South African Olympic champion Caster Semenya has locked her focus into the 200m, no matter the result of her appeal to overturn last year's Court of Arbitration for Sport (CAS) decision.
Before the Covid-19 pandemic rocked the sporting globe, Semenya was in a court battle to get the CAS decision that allowed athletics governing body, the International Association of Athletics Federations (IAAF), to prescribe hormone-suppressing drugs for any woman with disorder of sex development (DSD) competing in 400m to 1 500m events.
Her last throw of the dice was the Swiss Federal Supreme Court, who had yet to reach a verdict by the time of the global sporting shutdown. In the meantime, Semenya, who outright refused to take the drugs, went to work on the 200m sprint distance.
"That’s decided; we’ll stick to 200m no matter what," Semenya told Athletics South Africa (ASA).
"We don’t care about any other decision-making. We will do what we can control now, which is the 200m. That’s the race we’re going to focus on the entire season and we do not care about any other stuff. Two hundred it is."
Before the lockdown, Semenya ran impressive 200m times at the Gauteng North Championships in March, recording 23.80 and a personal best 23.49 in her first few outings. However, she still had considerable work to reach the qualifying time of 22.80 for next year’s Tokyo Games.
It’s an unprecedented feat. The closest anyone’s ever been successful at short and middle distance events was Cuban Alberto Juantorena, who won an historic 400m and 800m double at the Montreal Games in 1976. Semenya has a mountain to climb just to make it to her third Games.
Semenya said, though, that she harboured love for the 200m race from her younger days before she developed into one of the best 800m runners of all time and a two-time Olympic 800m gold medallist.
"I’m that athlete who does not worry about times; I take it as it comes. We ran 23.80 and then 23.49 and in the nationals we were hoping to go a little bit down," she said.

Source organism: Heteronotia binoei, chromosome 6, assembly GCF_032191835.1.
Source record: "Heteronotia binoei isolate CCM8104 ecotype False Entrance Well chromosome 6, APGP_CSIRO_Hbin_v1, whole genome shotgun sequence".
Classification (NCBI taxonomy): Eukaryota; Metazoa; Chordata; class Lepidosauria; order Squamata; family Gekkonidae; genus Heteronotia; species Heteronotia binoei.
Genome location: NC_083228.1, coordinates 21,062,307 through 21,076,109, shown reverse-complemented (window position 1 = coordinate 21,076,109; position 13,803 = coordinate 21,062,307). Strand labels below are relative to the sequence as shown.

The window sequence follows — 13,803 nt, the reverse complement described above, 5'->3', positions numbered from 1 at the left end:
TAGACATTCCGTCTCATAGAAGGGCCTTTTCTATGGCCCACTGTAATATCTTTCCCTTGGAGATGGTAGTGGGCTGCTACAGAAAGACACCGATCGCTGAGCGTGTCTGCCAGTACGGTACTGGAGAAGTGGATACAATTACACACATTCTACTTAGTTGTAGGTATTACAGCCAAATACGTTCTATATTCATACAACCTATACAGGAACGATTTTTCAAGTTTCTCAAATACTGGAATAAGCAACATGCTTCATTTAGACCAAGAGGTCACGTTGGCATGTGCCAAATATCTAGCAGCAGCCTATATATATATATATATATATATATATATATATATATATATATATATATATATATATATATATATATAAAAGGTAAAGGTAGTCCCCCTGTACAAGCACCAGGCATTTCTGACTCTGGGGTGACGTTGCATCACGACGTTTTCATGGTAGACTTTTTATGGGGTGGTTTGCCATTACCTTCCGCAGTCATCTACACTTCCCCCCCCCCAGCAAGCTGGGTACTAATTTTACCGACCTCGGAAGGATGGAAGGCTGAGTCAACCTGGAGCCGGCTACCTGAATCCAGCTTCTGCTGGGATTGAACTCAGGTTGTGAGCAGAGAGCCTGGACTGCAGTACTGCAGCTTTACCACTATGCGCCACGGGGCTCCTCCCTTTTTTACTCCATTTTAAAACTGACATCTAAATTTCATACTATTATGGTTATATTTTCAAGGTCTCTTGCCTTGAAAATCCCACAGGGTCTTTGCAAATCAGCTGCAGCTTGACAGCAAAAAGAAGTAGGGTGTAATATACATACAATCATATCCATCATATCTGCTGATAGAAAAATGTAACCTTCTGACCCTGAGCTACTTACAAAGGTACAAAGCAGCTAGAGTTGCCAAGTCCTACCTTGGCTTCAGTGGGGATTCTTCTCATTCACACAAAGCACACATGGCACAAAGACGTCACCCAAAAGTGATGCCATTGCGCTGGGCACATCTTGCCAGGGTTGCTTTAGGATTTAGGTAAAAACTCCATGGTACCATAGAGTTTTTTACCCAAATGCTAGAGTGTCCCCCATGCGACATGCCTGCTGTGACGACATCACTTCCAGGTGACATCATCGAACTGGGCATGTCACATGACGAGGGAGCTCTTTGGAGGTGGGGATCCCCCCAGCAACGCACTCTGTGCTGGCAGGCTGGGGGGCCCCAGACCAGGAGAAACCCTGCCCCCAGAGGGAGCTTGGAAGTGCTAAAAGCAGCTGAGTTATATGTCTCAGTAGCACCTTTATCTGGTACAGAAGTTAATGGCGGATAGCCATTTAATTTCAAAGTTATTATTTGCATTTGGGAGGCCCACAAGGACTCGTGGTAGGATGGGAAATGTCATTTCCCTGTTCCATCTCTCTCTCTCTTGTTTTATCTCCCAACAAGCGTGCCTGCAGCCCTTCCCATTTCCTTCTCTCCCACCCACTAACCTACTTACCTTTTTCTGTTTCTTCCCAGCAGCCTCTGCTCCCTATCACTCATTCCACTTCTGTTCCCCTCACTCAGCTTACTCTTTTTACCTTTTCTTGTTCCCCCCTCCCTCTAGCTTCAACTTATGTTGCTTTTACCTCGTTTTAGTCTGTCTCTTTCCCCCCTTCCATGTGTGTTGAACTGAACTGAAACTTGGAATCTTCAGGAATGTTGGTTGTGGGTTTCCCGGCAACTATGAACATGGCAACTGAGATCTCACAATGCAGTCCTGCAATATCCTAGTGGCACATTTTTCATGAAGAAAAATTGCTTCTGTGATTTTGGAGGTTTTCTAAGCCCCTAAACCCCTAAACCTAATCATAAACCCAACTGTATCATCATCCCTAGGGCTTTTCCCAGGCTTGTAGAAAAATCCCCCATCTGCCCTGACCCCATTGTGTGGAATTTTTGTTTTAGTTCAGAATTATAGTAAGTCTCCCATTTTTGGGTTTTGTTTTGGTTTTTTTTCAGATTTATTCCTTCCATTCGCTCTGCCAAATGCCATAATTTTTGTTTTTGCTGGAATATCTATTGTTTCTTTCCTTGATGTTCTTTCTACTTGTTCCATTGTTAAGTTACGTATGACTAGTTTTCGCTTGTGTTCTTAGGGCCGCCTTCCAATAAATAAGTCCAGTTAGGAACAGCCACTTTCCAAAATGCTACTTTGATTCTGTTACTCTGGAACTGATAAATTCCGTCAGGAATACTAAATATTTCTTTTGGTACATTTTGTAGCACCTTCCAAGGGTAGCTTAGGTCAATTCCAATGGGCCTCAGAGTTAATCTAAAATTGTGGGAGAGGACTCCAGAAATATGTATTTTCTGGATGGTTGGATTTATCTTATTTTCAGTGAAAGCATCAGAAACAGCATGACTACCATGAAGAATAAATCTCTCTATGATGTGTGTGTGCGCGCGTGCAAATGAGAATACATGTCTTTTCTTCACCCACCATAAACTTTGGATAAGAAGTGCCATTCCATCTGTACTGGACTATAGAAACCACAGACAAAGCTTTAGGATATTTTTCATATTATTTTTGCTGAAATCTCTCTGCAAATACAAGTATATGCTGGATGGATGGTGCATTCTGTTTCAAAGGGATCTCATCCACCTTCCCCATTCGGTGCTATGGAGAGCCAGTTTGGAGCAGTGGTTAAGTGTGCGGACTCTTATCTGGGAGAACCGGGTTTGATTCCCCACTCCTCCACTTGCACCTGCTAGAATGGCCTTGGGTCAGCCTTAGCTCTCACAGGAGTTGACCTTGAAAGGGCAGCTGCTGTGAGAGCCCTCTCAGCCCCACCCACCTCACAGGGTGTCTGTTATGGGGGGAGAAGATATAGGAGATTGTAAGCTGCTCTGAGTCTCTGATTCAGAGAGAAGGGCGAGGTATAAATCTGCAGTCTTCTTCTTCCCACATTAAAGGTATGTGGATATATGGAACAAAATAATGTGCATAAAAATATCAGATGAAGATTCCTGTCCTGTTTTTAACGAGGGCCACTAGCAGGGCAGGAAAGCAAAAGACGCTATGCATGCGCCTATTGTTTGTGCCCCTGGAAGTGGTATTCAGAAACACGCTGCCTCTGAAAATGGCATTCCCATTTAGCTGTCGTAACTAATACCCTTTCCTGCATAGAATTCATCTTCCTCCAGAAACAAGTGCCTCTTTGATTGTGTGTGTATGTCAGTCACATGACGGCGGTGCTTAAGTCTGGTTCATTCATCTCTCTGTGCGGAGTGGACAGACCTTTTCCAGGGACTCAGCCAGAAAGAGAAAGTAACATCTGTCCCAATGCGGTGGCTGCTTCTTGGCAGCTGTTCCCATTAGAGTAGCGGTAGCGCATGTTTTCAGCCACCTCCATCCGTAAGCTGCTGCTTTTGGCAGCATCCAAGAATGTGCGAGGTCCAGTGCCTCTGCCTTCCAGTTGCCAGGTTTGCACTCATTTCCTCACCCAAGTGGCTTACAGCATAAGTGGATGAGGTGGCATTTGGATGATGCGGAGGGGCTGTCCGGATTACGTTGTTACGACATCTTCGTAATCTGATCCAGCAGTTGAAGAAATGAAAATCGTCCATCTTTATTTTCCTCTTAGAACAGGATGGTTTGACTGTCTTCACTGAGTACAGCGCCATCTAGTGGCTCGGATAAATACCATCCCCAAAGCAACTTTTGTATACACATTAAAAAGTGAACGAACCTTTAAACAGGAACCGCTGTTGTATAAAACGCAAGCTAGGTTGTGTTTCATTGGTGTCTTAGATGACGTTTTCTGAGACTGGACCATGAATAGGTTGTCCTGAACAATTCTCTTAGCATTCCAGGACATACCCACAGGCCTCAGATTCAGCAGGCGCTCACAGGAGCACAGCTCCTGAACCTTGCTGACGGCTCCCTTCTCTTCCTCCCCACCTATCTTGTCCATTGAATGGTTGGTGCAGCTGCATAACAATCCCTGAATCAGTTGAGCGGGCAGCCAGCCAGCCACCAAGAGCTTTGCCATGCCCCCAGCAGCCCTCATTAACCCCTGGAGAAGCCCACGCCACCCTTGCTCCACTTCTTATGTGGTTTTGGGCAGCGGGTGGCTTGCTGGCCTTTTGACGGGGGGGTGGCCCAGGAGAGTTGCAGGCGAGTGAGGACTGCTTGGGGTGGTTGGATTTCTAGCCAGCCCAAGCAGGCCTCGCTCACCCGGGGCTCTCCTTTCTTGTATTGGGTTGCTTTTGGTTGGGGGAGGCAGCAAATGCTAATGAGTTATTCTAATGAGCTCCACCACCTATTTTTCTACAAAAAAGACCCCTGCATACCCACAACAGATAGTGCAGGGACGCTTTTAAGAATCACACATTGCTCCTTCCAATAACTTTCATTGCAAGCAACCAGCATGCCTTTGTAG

"I’ve always said that I’m a power athlete; I can do anything from 100m to a marathon. I have power and speed, which has helped me run a better 800m. From a young age I did the 200m and it has always been easy to do sprints - I was born with sprints.
"In Limpopo I didn’t have a coach and I had to make a choice to move to middle distance but the 200m is really not a challenge. The challenge is in the how. You have to master a lot of things: you have to start quickly, you have to 'slip' on the bend and to keep your high knees.
"Now I’m learning how to drive and push through the bend, so that when I finish it off I know I’m at top speed.
"It’s crazy but I’m enjoying it. I wish I ran 200m from age 12. I don’t know where I could have been now."
Top sprinting coach Hennie Kriel, Clarence Munyai’s coach, said Semenya was the kind of special runner that could achieve the impossible.
"It’s obviously difficult but you’re talking about a very special individual," said Kriel.
"She’s shown over a number of years that she can adapt and she’s got drive, which is more important. I’m sure she didn’t take the decision lightly but she’s a highly driven individual and I have no doubt she will be successful in that transition.
"You’ll be in trouble if you ever discard Caster’s ability. She’s just a special individual."
"I call myself 'supernatural', so I can do anything that I want," Semenya said.